Governor Nyesom Wike of Rivers State has joined the call for the review of the Nigerian Constitution to allow states have greater say on issues such as state police and judicial autonomy.
Wike made the call at the Third Annual Criminal Law Review Conference of the Rule of Law Development Foundation on Monday in Abuja with the theme ‘Updates and Developments Within the last 13 Months on Criminal Justice Procedure and Evidence in Nigeria’.
Speaking in the same vein, a former president of the Nigerian Bar Association (NBA), Joseph Daudu (SAN), said the recent threats by the COVID-19 pandemic and the #EndSARS protests have shown the existential threat faced by the country’s criminal justice administration.
He called for political restructuring of Nigeria to build a more inexpensive federalism, charging Nigerians to set aside “deep seated fears, phobia and manipulative demons” to carry out the exercise.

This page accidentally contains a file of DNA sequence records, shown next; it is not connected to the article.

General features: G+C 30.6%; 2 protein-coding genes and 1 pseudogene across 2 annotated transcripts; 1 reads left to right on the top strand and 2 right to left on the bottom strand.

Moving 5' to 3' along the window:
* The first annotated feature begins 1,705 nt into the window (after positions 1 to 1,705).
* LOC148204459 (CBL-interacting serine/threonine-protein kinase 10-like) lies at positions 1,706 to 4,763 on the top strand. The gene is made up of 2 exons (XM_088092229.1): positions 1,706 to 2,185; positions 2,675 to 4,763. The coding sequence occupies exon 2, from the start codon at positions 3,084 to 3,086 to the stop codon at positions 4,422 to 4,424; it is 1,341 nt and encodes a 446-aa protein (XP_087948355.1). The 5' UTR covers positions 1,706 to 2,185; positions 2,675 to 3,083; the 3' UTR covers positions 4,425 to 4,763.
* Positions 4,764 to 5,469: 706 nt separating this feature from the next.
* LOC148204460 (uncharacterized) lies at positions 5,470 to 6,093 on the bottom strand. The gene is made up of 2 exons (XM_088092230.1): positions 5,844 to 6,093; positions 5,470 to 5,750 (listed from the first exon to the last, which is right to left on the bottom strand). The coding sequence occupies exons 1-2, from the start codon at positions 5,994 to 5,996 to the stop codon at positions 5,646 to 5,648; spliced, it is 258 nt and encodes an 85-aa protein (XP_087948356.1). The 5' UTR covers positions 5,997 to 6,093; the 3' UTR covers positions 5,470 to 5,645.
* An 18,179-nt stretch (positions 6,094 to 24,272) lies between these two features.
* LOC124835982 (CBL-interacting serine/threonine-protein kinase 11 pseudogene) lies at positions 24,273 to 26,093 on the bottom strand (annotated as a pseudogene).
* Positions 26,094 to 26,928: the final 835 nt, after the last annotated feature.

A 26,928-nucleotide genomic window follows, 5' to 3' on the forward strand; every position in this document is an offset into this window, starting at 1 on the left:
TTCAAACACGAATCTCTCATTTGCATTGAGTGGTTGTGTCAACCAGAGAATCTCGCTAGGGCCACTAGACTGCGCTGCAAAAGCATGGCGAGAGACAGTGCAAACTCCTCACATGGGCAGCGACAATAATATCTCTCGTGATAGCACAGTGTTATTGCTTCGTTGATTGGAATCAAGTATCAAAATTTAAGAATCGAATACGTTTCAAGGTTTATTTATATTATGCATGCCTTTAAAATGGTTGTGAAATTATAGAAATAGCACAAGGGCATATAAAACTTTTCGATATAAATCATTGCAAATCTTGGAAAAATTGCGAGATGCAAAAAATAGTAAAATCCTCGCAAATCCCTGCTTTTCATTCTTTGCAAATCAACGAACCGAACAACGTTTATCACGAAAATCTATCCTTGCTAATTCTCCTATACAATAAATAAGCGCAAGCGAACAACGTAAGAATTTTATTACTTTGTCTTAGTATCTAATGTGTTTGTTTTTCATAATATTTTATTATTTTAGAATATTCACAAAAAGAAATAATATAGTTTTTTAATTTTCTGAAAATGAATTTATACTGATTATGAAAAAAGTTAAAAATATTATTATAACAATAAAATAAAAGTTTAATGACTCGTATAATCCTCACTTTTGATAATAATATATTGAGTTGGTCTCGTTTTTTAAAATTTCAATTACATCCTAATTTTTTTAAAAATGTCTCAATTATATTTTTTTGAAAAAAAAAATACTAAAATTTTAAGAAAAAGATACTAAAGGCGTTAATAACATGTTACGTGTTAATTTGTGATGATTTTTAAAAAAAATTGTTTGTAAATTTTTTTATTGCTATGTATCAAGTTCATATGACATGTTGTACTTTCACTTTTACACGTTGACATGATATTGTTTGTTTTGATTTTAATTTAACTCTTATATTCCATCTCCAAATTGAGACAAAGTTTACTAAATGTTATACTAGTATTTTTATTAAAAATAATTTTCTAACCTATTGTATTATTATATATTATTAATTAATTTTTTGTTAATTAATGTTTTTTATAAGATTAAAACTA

In his keynote address, Governor Wike said Section 214(1) of the 1999 Constitution provides for one police force, adding that based on that provision governors had no measure of control of the police in their states.
While bemoaning the politicization of security in the country, he said state governors were not playing the role of “chief security officers but chief logistics officers.”
On the Wike Executive Order No 10 which seeks the payment of funds standing to the credit of the judiciary in the states on first line charge, Wike said Nigeria, being a federal system, the centre cannot dictate to the states.
In his remarks, Dr Alex Izinyon (SAN) cautioned that until the existing provision is amended, especially Section 215 of the Nigerian Constitution, 1999, state police would be in violation of the constitution.